But the condition can also appear in infants, which might make it harder to catch.
"Let's say [a baby is] very sensitive to sound," Mendez posits. "Of course, the baby doesn't tell you, 'I didn't like that sound,' and the baby also doesn't put his fingers in his ears to cover a sound that would be a good red flag for us... but, they'll cry, they won't sleep. We might not know it's the sound, and we might call the baby 'fussy' or 'finicky,' and they might be all of those things, but they might also be reacting to some environmental sensory stimulation that is noxious to them."
Sensory processing conditions could be indicative of other issues, such as anxiety, autism, ADHD or a developmental delay, Karnik says. Some children might exhibit clumsy behaviors or have difficulty writing or speaking. But SPD isn't necessarily related to another condition.
First and foremost, Mendez says parents need to acknowledge there is an issue.
"The parent would want to be able to recognize and put into words, 'I think my kid is overreacting to things and doesn't know how to manage his sensorial experience, and if he can't process it, he's having all of these other problems,'" she explains. "[Parents] can go into behavioral problems, emotional problems, educational problems, interactional problems, which would be relational, and then a pediatrician or primary care physician could give a referral so that there could be an occupational therapy evaluation, and they can assess for sensory processing."
The sooner your child receives an evaluation, the quicker a medical professional can treat symptoms. Thankfully, Karnik says the condition doesn't always stick around for the long haul.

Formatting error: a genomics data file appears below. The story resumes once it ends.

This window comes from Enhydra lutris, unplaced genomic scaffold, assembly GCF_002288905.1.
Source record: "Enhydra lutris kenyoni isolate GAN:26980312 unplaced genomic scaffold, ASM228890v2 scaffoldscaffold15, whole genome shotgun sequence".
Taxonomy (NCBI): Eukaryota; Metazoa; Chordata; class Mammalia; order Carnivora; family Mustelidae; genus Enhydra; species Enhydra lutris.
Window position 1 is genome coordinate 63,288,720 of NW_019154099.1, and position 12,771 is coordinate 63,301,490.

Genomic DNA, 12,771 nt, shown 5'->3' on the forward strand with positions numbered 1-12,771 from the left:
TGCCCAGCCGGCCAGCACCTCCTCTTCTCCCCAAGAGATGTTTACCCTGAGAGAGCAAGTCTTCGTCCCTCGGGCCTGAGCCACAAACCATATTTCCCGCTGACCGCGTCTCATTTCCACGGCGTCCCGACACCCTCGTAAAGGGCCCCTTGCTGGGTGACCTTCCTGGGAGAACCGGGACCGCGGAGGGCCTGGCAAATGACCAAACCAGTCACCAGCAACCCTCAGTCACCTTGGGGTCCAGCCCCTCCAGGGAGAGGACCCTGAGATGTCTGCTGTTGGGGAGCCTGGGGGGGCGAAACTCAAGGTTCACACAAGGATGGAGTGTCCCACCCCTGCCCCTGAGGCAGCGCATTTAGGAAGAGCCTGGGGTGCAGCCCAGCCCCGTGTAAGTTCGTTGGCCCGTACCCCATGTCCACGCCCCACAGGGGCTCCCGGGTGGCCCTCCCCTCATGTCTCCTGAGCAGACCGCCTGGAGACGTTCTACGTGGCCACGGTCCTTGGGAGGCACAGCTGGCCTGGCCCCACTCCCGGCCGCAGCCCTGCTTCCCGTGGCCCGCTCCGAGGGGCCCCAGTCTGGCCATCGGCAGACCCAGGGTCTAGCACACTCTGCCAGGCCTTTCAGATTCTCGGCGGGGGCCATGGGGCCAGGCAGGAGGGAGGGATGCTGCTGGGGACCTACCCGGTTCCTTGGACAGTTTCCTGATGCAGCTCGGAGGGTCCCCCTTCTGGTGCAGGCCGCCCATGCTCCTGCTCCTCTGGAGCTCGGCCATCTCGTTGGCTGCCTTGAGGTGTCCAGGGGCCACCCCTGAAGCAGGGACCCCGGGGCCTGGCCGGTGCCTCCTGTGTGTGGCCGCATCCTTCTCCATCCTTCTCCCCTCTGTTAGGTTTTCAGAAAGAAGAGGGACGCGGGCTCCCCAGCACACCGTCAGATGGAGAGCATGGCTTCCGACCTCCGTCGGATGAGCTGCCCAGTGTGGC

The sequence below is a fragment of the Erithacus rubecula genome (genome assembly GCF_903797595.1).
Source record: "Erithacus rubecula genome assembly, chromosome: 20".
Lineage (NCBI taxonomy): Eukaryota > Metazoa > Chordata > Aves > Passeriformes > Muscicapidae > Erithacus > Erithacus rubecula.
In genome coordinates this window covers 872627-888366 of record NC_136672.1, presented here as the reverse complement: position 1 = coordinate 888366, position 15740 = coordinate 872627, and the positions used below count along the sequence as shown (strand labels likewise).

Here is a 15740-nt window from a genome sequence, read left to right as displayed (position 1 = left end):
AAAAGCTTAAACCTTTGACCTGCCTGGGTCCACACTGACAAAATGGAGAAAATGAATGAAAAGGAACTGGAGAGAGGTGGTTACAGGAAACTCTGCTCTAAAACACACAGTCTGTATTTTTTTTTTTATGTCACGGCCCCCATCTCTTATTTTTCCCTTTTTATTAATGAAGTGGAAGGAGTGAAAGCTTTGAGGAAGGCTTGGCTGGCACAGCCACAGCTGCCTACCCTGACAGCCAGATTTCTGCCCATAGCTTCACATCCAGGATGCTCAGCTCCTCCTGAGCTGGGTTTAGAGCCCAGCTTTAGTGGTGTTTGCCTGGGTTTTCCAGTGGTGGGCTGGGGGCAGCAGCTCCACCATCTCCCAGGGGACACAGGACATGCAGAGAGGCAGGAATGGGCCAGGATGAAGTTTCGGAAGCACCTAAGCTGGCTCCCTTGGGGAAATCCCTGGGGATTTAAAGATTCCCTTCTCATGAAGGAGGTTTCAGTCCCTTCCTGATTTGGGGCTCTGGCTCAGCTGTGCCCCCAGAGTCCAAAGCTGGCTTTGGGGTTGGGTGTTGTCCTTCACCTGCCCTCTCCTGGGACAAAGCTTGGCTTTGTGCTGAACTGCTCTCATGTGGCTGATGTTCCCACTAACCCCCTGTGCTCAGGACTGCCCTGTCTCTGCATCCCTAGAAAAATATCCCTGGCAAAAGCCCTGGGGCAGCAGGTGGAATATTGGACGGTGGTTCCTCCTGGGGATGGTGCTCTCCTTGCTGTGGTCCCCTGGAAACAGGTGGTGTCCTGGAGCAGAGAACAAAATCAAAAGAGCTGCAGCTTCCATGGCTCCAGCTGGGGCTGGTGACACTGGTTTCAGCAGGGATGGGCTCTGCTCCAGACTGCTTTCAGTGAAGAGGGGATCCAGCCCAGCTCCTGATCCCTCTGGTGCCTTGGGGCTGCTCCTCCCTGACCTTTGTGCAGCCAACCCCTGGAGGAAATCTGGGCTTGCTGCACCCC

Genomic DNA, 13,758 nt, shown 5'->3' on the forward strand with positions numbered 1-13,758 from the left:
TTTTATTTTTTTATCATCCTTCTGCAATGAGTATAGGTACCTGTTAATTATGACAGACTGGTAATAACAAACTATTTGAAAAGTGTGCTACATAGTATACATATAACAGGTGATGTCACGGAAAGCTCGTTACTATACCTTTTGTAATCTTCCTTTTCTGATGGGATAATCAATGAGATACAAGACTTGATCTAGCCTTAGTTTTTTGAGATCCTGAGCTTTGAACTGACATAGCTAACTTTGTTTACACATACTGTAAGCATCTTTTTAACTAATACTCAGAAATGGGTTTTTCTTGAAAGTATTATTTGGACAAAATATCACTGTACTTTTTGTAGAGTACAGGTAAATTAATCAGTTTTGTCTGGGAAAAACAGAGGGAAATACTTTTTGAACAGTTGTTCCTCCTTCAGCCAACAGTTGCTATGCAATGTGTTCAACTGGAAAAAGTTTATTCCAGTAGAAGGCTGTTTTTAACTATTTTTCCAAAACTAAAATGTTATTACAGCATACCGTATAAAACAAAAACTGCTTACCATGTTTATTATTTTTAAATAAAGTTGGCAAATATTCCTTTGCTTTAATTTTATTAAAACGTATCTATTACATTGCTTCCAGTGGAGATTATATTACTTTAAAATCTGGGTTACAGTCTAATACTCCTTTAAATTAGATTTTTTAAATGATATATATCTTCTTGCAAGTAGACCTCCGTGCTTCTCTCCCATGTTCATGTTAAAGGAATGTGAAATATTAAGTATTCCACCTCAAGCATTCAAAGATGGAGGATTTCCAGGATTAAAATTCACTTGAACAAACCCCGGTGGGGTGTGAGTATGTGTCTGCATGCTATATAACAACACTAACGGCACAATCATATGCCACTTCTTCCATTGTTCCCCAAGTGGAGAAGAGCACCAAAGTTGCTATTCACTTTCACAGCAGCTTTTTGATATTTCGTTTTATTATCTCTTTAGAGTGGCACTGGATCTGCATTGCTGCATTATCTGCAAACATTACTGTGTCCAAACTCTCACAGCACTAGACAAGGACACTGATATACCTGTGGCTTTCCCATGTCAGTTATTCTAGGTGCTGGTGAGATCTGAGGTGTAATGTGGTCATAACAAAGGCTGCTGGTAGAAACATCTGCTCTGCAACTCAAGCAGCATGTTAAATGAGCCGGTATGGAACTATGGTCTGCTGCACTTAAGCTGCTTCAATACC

"Most of the children I've seen will improve by 6 or 10 years of age as their sensory systems improve, as the brain matures or the symptoms improve," he said, adding that over time, kids may start showing more "tolerant reactions."
One way to help a child with SPD become more tolerant of different sensory experiences is to enlist the help of an occupational therapist who can initiate a desensitization process.
"[The occupational therapist] can start to introduce certain sounds, certain textures, certain tactile experiences," Mendez explains. "It's very experiential, active and hands-on but still uses the gradual approach to get the person to tolerate levels of sensory stimulation. The more comfortable the person becomes with tolerating sensory information, the less likely they are to overreact to it. On the opposite end, if they're not reacting appropriately, we want to increase the body's awareness to a reaction."
For example, if a child has an overreaction to the sound of a flushing toilet, an occupational therapist might play a similar noise on a low volume for an extended period. Over time, they might increase the volume as the child becomes more familiar with and tolerant of the sound.
Still feeling lost and need help identifying symptoms? Try downloading this symptom checklist from the STAR Institute of Sensory Processing Disorder — and, of course, speak with your doctor.